Canadian Medical Teams Helping Out in Haiti

Monthly Archives: February 2015

Bangladesh, Day 3

Thanks to all who sent well wishes and thoughts on yesterday’s post. It really does mean a lot to me and re-energizes me in so many ways.

Today was better.

We visited Dhaka which has approximately 15 million people so it was a dense day, dense in every sense of the word.

We travelled throughout Dhaka to the older part of the city to visit a SAJIDA hospital. It was without a doubt one of the more interesting drives I have taken. There were more rickshaws and other forms of transportation than I could have dreamed existed.  On the way home, it took us 2-3 hours to travel a short distance through what I can only describe as an ocean of people, not waves, or groups, but constant people side by side, rickshaw by rickshaw for kilometres.

When we got to the hospital, we had several presentations and discussed with how Broken Earth and SAJIDA could collaborate.   They have the equipment and skills, but need more education and support. I think that is where we could help. They average 3-4 C-sections per day, but need more training in infant resuscitation, a course we could teach them. Then they can pass on that knowledge.

Following that we ran a busy clinic with the help of local doctors and nurses.  It was incredibly rewarding to work along side such remarkable people, to work with, and learn from them.

From the clinic into the operating room, where Dr. Rideout helped change the fate of child who may otherwise have gone through life with just three fingers.

We met one patient yesterday who was born with no legs and only two fingers on one hand.  He lives in rural Bangladesh, and despite his perceived disability, he is a successful farmer (farming the land himself), husband and father.   He was so thankful to see us, he demanded to visit with us tonight to sing us a song of appreciation.

In many ways this place is different than Haiti, but the human spirit, hope and determination to help those in need is a universal tenet, it just gets clouded sometimes.

Speaking of Haiti, I was extremely saddened to hear of the loss in Haiti yesterday. 18 people killed, celebrating Carnival, our thoughts and prayers are with our Haitian families and friends.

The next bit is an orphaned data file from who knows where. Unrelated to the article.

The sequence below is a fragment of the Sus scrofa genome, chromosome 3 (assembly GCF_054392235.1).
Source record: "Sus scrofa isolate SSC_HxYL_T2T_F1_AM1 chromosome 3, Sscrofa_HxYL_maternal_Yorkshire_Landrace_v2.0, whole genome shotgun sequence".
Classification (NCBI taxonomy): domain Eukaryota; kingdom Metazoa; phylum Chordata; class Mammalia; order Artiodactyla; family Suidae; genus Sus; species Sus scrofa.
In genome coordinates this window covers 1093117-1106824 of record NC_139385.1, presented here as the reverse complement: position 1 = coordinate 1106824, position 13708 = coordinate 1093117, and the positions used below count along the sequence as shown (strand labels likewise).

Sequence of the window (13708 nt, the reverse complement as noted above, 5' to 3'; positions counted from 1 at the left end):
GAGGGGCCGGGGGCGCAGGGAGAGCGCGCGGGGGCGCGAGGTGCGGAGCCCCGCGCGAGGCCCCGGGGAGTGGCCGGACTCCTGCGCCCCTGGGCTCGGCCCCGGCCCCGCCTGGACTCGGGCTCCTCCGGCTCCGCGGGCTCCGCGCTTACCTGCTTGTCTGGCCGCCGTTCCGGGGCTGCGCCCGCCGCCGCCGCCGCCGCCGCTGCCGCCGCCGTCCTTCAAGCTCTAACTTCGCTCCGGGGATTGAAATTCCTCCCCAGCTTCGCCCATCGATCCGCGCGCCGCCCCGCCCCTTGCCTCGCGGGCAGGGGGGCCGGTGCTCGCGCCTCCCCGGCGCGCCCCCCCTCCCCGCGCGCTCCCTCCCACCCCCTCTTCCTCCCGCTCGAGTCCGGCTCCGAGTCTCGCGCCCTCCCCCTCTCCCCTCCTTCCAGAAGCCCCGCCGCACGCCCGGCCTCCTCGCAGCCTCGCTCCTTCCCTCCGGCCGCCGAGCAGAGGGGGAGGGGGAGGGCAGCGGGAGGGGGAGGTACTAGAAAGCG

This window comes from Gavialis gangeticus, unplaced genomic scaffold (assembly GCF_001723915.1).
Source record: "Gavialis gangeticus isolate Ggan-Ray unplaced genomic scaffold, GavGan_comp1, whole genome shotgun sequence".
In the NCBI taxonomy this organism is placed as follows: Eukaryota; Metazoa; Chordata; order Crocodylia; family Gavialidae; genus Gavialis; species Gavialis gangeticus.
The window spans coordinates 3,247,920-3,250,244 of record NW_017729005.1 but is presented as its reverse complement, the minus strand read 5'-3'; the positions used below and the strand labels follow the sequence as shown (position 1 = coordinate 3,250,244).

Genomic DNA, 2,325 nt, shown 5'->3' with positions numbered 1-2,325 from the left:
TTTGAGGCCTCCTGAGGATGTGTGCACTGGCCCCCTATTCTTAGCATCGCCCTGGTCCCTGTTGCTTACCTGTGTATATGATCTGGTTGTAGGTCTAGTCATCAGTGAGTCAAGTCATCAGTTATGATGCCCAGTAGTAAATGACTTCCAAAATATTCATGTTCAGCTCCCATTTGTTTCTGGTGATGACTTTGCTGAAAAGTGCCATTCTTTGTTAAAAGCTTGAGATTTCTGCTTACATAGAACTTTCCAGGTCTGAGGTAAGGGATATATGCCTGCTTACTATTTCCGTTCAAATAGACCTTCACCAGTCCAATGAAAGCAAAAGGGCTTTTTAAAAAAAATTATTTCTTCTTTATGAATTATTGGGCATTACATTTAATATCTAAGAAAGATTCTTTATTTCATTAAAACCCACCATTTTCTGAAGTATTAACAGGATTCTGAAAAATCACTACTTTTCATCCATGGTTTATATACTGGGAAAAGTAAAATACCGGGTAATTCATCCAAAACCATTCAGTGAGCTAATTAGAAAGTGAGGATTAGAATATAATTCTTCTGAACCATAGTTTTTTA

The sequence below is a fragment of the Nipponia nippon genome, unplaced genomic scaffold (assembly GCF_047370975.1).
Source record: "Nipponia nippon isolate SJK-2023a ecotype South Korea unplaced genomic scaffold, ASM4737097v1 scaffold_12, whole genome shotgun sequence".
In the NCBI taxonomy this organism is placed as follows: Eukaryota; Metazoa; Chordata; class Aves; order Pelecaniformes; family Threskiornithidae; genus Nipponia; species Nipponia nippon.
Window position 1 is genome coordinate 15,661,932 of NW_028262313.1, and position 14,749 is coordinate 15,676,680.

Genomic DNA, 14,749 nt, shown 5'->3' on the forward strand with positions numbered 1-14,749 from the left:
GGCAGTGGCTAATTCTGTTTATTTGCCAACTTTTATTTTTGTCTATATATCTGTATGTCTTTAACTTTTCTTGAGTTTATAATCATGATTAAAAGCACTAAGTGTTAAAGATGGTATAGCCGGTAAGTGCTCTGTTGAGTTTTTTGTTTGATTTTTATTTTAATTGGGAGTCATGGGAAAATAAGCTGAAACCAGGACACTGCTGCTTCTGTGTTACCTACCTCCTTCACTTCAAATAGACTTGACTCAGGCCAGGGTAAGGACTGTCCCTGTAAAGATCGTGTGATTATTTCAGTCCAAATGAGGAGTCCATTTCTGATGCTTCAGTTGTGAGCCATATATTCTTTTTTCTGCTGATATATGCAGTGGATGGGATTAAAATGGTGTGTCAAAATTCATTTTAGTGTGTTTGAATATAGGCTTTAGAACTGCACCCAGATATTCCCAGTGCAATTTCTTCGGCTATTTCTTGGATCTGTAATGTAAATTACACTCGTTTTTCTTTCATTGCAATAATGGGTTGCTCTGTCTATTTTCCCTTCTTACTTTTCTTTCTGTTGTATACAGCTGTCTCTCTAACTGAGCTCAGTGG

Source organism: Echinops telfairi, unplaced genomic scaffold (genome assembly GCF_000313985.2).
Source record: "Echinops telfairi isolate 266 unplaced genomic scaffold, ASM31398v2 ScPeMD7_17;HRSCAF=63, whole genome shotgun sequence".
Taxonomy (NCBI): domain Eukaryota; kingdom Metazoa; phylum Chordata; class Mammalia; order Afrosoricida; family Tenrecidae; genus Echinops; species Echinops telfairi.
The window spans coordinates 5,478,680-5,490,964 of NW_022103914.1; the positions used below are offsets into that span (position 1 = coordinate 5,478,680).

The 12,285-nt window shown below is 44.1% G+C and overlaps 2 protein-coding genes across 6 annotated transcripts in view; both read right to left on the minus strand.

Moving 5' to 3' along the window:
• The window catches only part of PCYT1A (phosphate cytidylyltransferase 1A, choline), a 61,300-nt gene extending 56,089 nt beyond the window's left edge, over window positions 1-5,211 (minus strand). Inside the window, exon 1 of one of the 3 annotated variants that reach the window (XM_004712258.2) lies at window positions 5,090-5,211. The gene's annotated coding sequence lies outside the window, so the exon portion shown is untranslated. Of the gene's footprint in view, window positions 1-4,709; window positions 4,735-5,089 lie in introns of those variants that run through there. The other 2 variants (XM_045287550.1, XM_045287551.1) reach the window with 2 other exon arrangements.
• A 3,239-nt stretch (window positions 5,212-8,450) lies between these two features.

Best,

Andrew

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Bangladesh, Day 2

It’s 3:30 in the AM and I can’t sleep.   I thought it was the time change, but I can’t stop thinking about the sites of today.

The city is intensely dense. At 20,000 people per square km, there isn’t a lot of room.  But the roads and infrastructure are good, and we feel safe.

We began the day by touring a facility for “pavement dwellers.”  These are people who literally lay on the street at night. No cover overhead, no blankets, no place to call home. In fact, they do not even exist in the eyes of the government (no name, no address, no citizenship).   I initially wondered why they were not referred to as the homeless until I saw the pictures.  People just putting their heads down directly on the pavement at the end of the day.  500,000 of them. 100,000 in Dhaka. One third of them are kids. Even typing this I can’t believe those numbers.

But there is hope. Our host has created an amazing institute to help some of these people, especially some of the kids.  We arrived to 100 singing kids wishing us well. They sang and danced and did a presentation. They were interactive, alive, engaged, like they had new life because of the help that was being provided for them.   Still, this institute only looks after around 11,000… there is still so much to do.